New WEC co-chair sees energy shifts

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New WEC co-chair sees energy shifts

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Younghoon David Kim

Daesung Group Chairman Younghoon David Kim, who became co-chair of the World Energy Council (WEC) last month, wants the world’s largest energy organization to have a “two-track” system like the Asia-Pacific Economic Cooperation forum, which brings together government leaders and energy company CEOs in the same room.

After successfully hosting the World Energy Congress in Daegu, Kim became co-chair of the WEC and will serve until 2016, when he will become chairman and lead the 90-year-old energy organization for three years.

For the next World Energy Congress in Istanbul in 2016, Kim said he wants to open more communication channels for both the public and civilian sectors.

“In some countries, the energy industry is led by the government, but globally it is still the private sector that is leading development,” Kim said at a press meeting yesterday at the Plaza Hotel in Seoul. “Ultimately, the WEC wants to set up a channel where both the public and private sectors can share information through a global energy summit format and come out with a joint declaration every three years that sets the agenda for the global energy industry.”

Kim said the energy market’s power shift is moving from sellers to buyers, with shale gas development from the United States creating a chain reaction. For instance, he said demand for Russian natural gas is decreasing in Europe, and Russia is eager to sell gas to East Asian countries.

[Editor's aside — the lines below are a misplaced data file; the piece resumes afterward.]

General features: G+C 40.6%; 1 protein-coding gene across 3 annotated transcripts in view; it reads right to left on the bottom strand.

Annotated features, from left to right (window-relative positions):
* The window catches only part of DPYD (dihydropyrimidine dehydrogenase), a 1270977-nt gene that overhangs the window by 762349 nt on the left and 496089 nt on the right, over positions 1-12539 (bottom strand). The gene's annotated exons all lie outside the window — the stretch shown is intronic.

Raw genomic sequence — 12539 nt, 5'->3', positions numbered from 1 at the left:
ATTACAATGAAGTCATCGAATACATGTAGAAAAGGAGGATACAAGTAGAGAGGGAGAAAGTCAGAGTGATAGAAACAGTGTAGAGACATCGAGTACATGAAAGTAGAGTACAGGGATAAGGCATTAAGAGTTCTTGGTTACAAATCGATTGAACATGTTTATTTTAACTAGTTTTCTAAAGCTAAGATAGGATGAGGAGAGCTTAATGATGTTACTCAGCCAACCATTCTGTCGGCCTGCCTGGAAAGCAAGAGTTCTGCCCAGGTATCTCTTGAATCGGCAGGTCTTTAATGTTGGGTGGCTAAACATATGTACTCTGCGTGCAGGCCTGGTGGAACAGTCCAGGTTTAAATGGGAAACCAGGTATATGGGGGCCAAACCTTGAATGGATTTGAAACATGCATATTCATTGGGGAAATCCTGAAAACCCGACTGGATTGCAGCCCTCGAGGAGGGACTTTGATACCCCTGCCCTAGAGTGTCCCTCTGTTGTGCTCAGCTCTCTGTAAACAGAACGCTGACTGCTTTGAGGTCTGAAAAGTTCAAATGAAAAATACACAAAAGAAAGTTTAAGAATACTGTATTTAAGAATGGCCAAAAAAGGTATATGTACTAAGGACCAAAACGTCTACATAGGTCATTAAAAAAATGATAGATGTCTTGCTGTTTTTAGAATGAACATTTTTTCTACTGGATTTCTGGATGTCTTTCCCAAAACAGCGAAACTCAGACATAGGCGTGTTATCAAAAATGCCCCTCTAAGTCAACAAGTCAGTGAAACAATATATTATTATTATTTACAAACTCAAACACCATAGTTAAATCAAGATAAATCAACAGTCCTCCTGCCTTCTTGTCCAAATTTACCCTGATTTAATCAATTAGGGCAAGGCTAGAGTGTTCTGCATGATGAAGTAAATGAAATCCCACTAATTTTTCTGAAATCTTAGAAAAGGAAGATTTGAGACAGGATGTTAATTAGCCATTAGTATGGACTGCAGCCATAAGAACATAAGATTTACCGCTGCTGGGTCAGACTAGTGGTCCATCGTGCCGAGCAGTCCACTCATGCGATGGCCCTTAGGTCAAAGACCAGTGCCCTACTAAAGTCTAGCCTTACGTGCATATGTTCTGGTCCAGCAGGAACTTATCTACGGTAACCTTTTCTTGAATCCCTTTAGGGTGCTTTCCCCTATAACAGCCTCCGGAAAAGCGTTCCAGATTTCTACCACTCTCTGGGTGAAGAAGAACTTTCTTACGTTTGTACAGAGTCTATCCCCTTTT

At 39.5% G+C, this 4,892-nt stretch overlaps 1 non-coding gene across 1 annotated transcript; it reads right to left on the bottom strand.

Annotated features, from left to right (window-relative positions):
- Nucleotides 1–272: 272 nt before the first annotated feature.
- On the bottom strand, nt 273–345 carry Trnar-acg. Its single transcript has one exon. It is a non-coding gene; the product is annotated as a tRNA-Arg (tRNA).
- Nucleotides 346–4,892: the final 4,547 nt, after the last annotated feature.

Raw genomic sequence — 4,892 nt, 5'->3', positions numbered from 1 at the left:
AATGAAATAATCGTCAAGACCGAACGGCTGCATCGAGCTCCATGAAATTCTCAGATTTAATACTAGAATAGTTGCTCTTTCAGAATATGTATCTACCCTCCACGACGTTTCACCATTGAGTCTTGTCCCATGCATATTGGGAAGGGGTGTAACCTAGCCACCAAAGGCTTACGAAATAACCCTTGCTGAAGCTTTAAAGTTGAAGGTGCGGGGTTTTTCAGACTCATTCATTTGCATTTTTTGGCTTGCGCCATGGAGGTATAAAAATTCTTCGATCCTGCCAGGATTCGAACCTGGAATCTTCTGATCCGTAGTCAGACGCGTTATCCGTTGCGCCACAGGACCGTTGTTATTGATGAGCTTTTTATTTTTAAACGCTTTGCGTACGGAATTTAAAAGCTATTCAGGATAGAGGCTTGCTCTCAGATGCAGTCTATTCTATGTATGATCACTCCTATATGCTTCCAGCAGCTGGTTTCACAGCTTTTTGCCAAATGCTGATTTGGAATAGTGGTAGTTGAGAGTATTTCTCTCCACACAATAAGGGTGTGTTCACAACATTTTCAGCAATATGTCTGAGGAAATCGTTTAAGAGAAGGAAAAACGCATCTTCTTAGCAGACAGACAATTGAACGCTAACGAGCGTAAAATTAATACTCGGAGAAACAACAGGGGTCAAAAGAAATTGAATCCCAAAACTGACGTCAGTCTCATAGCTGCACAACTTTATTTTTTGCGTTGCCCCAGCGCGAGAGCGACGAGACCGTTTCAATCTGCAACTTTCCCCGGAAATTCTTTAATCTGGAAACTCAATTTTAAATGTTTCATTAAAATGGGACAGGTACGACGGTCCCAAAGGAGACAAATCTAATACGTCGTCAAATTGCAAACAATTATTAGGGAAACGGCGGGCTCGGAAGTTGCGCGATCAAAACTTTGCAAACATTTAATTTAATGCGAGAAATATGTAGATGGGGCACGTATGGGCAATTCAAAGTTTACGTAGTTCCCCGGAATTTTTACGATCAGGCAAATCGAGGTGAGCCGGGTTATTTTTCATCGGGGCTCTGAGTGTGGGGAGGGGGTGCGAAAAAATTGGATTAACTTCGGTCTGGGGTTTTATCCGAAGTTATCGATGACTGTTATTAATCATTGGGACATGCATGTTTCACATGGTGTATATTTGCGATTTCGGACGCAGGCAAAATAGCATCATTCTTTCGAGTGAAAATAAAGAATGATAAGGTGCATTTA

“Russian President Vladimir Putin is coming to Korea this week and other LNG exporters are closely watching Putin’s visit,” he said. “North Korea could be a problem for Russia to export its gas to South Korea, but I think Putin will control this nicely.”

For the future of energy, Kim has little doubt that renewable energy like solar and wind power can create another revolution for the industry. He predicted that fossil fuels like coal can exist longer than expected as there are technologies developed to lower carbon emissions and decrease prices.

“Nuclear power was also chosen to lead the third revolution of the energy industry, but it seems that hope is down because of safety issues,” he said. “Although renewable energy is still important, it will take a long time because we will need good energy storage systems, because renewable energy can’t be generated on demand and it is so far too dependent on the government.”


BY JOO KYUNG-DON [kjoo@joongang.co.kr]

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